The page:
Religious, Human Rights Leaders Speak out for Jailed Pakistani Christian Girl

By:  Dave Bohon
09/04/2012
       
Religious, Human Rights Leaders Speak out for Jailed Pakistani Christian Girl

 Religious and human rights leaders from around the world have stepped forward to defend a Pakistani Christian girl who has been arrested and jailed for the supposed crime of blasphemy. Rimsha Masih, who is believed to be around 11 years old and who reportedly has Down syndrome, was accused in mid-August of burning a booklet containing scripture from the Quran, and for throwing the burned pages into the garbage. According to Mission Network News, the girl, who is from a rural area of Mehrabadi in Islamabad, was taken by a mob that threatened to burn the homes of Christians in the area unless she was arrested by the police.

Religious and human rights leaders from around the world have stepped forward to defend a Pakistani Christian girl who has been arrested and jailed for the supposed crime of blasphemy. Rimsha Masih, who is believed to be around 11 years old and who reportedly has Down syndrome, was accused in mid-August of burning a booklet containing scripture from the Quran, and for throwing the burned pages into the garbage. According to Mission Network News, the girl, who is from a rural area of Mehrabadi in Islamabad, was taken by a mob that threatened to burn the homes of Christians in the area unless she was arrested by the police.

“Human-rights groups are asking for the girl to be released immediately,” reported the missions news site. “According to Christian Solidarity Worldwide, prominent Muslim clerics in Pakistan and the country's president are pressing for a fair and impartial investigation into her case.” The new site noted that blasphemy laws in the country “have long been used to harass religious minorities and settle personal vendettas. Amnesty International and other human rights groups called for Pakistan to reform their blasphemy laws and protect Masih and her family against possible intimidation or attack.”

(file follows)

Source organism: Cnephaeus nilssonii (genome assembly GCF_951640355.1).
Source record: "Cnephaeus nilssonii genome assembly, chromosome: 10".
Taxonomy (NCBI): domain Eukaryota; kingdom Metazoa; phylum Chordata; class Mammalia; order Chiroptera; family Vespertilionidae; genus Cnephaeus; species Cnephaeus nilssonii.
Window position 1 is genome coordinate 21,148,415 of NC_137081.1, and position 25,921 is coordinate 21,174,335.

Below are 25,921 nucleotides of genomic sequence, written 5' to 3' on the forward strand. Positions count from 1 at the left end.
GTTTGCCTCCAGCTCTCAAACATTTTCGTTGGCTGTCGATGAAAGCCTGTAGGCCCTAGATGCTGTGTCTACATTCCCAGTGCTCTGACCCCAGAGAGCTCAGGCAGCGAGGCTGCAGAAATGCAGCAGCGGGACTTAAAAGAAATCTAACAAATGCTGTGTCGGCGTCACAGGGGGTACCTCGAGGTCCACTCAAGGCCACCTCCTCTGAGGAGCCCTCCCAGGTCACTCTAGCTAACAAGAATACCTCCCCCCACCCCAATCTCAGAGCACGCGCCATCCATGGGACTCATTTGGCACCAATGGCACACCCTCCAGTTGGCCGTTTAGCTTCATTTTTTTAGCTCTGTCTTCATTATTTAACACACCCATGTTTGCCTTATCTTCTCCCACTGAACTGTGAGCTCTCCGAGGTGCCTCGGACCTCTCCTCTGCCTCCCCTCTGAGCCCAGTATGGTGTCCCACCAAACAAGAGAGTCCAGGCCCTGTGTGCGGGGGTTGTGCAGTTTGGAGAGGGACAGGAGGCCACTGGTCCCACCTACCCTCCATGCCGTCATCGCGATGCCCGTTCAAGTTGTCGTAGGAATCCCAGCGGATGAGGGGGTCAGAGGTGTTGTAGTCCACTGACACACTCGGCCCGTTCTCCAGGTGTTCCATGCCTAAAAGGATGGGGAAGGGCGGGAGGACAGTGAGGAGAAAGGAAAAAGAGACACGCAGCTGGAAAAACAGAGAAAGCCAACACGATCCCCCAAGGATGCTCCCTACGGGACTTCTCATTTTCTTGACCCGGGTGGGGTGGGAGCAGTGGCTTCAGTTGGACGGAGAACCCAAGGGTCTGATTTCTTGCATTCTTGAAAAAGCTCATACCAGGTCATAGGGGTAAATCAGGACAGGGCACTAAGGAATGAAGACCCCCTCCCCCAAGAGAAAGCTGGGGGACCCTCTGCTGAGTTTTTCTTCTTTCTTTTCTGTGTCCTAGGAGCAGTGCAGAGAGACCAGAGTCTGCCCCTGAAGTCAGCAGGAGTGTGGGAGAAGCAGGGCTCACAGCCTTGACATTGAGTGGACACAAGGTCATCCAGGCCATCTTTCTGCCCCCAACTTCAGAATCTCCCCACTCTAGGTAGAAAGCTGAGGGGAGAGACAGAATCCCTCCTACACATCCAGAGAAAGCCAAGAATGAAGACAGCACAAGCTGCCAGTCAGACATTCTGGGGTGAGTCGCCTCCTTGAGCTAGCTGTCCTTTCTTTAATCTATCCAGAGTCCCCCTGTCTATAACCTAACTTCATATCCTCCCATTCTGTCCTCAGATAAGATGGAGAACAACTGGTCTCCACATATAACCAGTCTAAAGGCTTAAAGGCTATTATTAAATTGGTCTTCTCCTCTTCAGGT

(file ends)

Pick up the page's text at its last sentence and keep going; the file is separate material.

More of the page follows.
The Christian Post reported that on August 31 a Pakistani court ordered that the girl continue to be held for another two weeks while the police pursue an investigation into the charges. An attorney for the man who accused the girl of blasphemy warned the court that locals may take the law into their own hands if the girl is not convicted.

According to sources close to the situation, the charges against the girl appear to be trumped up, prompting Pakistan's Human Rights Commission to condemn her arrest and imprisonment. “The fact that the girl is a juvenile and suffers from Down syndrome only makes the charge more preposterous and barbaric,” the commission said in a statement. “It is also extremely disturbing to note that the police allowed a mob to surround the police station and demand that she be handed over.”

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